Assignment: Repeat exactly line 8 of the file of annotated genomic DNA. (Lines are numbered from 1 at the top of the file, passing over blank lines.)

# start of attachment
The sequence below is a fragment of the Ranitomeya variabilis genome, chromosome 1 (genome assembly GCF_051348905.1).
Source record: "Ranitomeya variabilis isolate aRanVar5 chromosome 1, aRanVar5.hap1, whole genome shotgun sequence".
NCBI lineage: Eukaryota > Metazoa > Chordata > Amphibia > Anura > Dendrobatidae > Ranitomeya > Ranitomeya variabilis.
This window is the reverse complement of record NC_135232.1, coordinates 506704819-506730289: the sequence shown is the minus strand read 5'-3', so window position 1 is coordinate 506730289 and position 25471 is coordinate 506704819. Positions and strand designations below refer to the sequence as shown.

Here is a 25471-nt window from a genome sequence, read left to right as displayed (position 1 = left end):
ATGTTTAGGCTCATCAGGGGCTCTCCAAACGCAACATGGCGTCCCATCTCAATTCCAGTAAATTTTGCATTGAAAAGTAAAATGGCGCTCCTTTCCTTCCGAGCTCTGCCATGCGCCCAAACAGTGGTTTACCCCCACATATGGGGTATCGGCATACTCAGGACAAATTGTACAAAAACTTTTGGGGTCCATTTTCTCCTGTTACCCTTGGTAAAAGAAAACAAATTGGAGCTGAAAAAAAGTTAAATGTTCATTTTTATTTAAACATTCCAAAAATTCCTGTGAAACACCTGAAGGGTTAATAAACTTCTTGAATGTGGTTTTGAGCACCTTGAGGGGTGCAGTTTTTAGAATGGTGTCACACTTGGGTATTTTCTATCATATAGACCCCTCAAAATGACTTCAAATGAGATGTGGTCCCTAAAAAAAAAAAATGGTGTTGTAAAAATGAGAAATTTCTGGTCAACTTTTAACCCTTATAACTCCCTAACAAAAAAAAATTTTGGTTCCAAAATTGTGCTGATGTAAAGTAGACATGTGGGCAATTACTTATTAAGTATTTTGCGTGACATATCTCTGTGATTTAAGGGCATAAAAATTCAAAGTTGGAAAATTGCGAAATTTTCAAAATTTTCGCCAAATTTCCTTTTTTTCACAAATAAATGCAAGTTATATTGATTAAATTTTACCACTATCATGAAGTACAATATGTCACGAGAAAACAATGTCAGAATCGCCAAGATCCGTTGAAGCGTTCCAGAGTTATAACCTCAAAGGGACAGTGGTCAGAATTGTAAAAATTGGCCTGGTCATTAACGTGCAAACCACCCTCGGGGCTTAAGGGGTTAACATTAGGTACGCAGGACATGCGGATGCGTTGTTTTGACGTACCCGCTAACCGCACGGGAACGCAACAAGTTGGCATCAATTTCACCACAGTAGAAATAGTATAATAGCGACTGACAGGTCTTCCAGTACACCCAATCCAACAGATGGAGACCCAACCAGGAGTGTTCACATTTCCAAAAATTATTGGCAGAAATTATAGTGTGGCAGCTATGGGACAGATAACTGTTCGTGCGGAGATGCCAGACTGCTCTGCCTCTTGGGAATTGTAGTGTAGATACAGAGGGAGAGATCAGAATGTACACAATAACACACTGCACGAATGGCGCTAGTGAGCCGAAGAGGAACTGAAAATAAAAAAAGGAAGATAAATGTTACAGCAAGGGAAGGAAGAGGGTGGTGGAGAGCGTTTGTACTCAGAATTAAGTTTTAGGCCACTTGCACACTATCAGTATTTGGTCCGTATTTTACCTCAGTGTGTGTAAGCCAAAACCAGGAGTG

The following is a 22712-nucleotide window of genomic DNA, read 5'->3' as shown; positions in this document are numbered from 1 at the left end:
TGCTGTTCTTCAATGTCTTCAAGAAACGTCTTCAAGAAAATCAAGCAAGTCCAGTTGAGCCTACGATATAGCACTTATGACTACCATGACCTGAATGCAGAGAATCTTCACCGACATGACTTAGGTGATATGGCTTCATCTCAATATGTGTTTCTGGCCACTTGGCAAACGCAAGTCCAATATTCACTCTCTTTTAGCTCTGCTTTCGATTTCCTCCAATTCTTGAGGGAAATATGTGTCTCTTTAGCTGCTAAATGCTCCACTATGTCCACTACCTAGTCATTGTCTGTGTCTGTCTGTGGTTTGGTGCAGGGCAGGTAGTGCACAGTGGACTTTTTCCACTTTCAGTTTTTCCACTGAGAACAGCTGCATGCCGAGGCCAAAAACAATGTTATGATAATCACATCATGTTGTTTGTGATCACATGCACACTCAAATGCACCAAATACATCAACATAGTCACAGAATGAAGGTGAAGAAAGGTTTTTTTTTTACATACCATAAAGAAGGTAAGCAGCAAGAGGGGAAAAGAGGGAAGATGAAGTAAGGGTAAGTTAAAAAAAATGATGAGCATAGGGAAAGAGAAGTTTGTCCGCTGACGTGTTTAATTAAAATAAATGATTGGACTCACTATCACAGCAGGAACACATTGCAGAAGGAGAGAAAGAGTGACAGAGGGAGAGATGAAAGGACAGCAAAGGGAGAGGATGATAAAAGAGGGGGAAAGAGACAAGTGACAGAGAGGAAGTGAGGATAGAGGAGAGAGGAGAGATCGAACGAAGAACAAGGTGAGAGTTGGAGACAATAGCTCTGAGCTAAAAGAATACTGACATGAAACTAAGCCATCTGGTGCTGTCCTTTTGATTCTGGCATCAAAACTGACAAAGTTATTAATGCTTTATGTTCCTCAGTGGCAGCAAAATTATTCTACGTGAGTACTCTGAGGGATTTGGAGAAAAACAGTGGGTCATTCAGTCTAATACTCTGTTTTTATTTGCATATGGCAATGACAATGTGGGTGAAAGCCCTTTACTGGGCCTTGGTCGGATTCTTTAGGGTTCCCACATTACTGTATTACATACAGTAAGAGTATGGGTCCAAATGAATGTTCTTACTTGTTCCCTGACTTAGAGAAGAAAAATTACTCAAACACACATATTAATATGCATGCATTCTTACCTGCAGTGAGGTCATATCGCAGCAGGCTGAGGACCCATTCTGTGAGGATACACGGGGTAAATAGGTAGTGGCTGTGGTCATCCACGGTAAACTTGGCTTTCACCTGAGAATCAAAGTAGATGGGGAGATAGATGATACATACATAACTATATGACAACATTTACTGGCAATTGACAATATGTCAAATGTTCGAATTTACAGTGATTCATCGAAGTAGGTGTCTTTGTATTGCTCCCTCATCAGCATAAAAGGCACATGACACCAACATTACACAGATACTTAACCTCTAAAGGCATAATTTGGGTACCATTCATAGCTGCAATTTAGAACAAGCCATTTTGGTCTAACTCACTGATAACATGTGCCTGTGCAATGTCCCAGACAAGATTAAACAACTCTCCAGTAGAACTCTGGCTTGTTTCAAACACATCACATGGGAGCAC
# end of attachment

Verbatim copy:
TGCTGTTCTTCAATGTCTTCAAGAAACGTCTTCAAGAAAATCAAGCAAGTCCAGTTGAGCCTACGATATAGCACTTATGACTACCATGACCTGAATGCAGAGAATCTTCACCGACATGACTTAGGTGATATGGCTTCATCTCAATATGTGTTTCTGGCCACTTGGCAAACGCAAGTCCAATATTCACTCTCTTTTAGCTCTGCTTTCGATTTCCTCCAATTCTTGAGGGAAATATGTGTCTCTTTAGCTGCTAAATGCTCCACTATGTCCACTACCTAGTCATTGTCTGTGTCTGTCTGTGGTTTGGTGCAGGGCAGGTAGTGCACAGTGGACTTTTTCCACTTTCAGTTTTTCCACTGAGAACAGCTGCATGCCGAGGCCAAAAACAATGTTATGATAATCACATCATGTTGTTTGTGATCACATGCACACTCAAATGCACCAAATACATCAACATAGTCACAGAATGAAGGTGAAGAAAGGTTTTTTTTTTACATACCATAAAGAAGGTAAGCAGCAAGAGGGGAAAAGAGGGAAGATGAAGTAAGGGTAAGTTAAAAAAAATGATGAGCATAGGGAAAGAGAAGTTTGTCCGCTGACGTGTTTAATTAAAATAAATGATTGGACTCACTATCACAGCAGGAACACATTGCAGAAGGAGAGAAAGAGTGACAGAGGGAGAGATGAAAGGACAGCAAAGGGAGAGGATGATAAAAGAGGGGGAAAGAGACAAGTGACAGAGAGGAAGTGAGGATAGAGGAGAGAGGAGAGATCGAACGAAGAACAAGGTGAGAGTTGGAGACAATAGCTCTGAGCTAAAAGAATACTGACATGAAACTAAGCCATCTGGTGCTGTCCTTTTGATTCTGGCATCAAAACTGACAAAGTTATTAATGCTTTATGTTCCTCAGTGGCAGCAAAATTATTCTACGTGAGTACTCTGAGGGATTTGGAGAAAAACAGTGGGTCATTCAGTCTAATACTCTGTTTTTATTTGCATATGGCAATGACAATGTGGGTGAAAGCCCTTTACTGGGCCTTGGTCGGATTCTTTAGGGTTCCCACATTACTGTATTACATACAGTAAGAGTATGGGTCCAAATGAATGTTCTTACTTGTTCCCTGACTTAGAGAAGAAAAATTACTCAAACACACATATTAATATGCATGCATTCTTACCTGCAGTGAGGTCATATCGCAGCAGGCTGAGGACCCATTCTGTGAGGATACACGGGGTAAATAGGTAGTGGCTGTGGTCATCCACGGTAAACTTGGCTTTCACCTGAGAATCAAAGTAGATGGGGAGATAGATGATACATACATAACTATATGACAACATTTACTGGCAATTGACAATATGTCAAATGTTCGAATTTACAGTGATTCATCGAAGTAGGTGTCTTTGTATTGCTCCCTCATCAGCATAAAAGGCACATGACACCAACATTACACAGATACTTAACCTCTAAAGGCATAATTTGGGTACCATTCATAGCTGCAATTTAGAACAAGCCATTTTGGTCTAACTCACTGATAACATGTGCCTGTGCAATGTCCCAGACAAGATTAAACAACTCTCCAGTAGAACTCTGGCTTGTTTCAAACACATCACATGGGAGCAC